Removal of myoma node on the “leg” is not difficult and comes down to excision of the “leg” at its base. You should not make deep incisions in the direction of the body of the uterus, delving into the myometrium. It is enough to incise the peritoneum and a thin layer of muscle fibers that pass from the body of the uterus to the knot, so that the ends of the scissors stupidly separate the tumor. The excision of the “legs” is stitched with knotted catgut sutures so that the edges of the incisions are well matched and the bleeding is completely stopped.

The interstitial (intramural or intraparietal) located node (or nodes) is removed somewhat differently.

39 week of pregnancy second birth

Above the myoma node, along the most convex surface (figure a), the peritoneum and uterine muscular membrane are cut longitudinally with a scalpel to the node, whose tissue differs sharply from muscle tissue in white and a different structure. Sometimes a cross section should be made. Due to the retraction of the uterine muscle fibers, the wound edges diverge widely. Capturing the knot with the Muso or Doyena forceps and vigorously pulling it off, pushing the edges of the incision with forceps or clamps. Stretched tufts of tissue between the tumor and the uterine wall are dissected with scissors (Figure B), and loose connective tissue is separated by blunt stupor or the ends of scissors.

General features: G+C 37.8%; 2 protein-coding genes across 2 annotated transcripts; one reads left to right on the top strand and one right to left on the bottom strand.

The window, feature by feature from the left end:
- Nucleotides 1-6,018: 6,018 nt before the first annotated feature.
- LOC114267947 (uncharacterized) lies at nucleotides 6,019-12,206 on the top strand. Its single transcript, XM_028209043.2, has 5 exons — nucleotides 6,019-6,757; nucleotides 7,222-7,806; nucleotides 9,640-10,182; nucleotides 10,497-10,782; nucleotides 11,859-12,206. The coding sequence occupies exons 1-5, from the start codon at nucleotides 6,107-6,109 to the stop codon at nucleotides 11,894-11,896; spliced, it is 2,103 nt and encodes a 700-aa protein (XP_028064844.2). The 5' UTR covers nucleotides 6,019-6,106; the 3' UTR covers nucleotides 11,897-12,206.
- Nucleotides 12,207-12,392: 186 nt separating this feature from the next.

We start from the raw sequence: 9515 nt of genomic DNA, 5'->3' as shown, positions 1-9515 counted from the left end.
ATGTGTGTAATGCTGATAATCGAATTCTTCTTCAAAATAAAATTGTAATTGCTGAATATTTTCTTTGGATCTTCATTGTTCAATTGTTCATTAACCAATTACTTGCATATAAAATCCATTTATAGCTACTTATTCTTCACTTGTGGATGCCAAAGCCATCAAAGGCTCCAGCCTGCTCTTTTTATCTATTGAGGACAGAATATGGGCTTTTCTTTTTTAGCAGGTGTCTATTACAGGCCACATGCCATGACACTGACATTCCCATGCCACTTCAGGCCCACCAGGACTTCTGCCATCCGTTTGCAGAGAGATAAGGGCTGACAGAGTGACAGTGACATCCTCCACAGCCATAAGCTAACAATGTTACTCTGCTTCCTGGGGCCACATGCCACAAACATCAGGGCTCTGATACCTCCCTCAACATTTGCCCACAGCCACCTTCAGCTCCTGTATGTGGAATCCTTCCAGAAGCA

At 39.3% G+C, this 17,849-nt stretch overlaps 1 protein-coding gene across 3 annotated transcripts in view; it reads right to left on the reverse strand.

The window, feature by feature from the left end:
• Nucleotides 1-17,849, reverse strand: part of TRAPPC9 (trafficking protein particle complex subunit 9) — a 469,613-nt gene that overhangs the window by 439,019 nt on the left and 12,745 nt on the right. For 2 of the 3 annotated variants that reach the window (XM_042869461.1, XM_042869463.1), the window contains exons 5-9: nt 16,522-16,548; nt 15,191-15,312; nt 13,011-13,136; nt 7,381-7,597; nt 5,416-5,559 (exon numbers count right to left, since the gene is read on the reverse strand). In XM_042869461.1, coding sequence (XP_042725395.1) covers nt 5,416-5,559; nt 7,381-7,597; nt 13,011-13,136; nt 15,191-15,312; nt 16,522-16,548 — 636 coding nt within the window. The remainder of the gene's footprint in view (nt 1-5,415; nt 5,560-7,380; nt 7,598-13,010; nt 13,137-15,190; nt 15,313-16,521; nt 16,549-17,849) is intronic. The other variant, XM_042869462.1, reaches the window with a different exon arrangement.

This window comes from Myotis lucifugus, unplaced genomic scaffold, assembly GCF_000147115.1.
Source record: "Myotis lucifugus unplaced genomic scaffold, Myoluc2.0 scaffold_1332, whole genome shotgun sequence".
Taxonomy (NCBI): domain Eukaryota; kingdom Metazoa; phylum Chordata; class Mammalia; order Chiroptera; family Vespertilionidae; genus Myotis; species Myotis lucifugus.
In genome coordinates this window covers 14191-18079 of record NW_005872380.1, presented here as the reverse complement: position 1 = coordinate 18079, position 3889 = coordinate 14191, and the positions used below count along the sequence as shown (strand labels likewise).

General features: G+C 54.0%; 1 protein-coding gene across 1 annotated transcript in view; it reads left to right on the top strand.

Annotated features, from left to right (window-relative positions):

So gradually, one by one, sometimes they peel up to 10-15 or more nodes.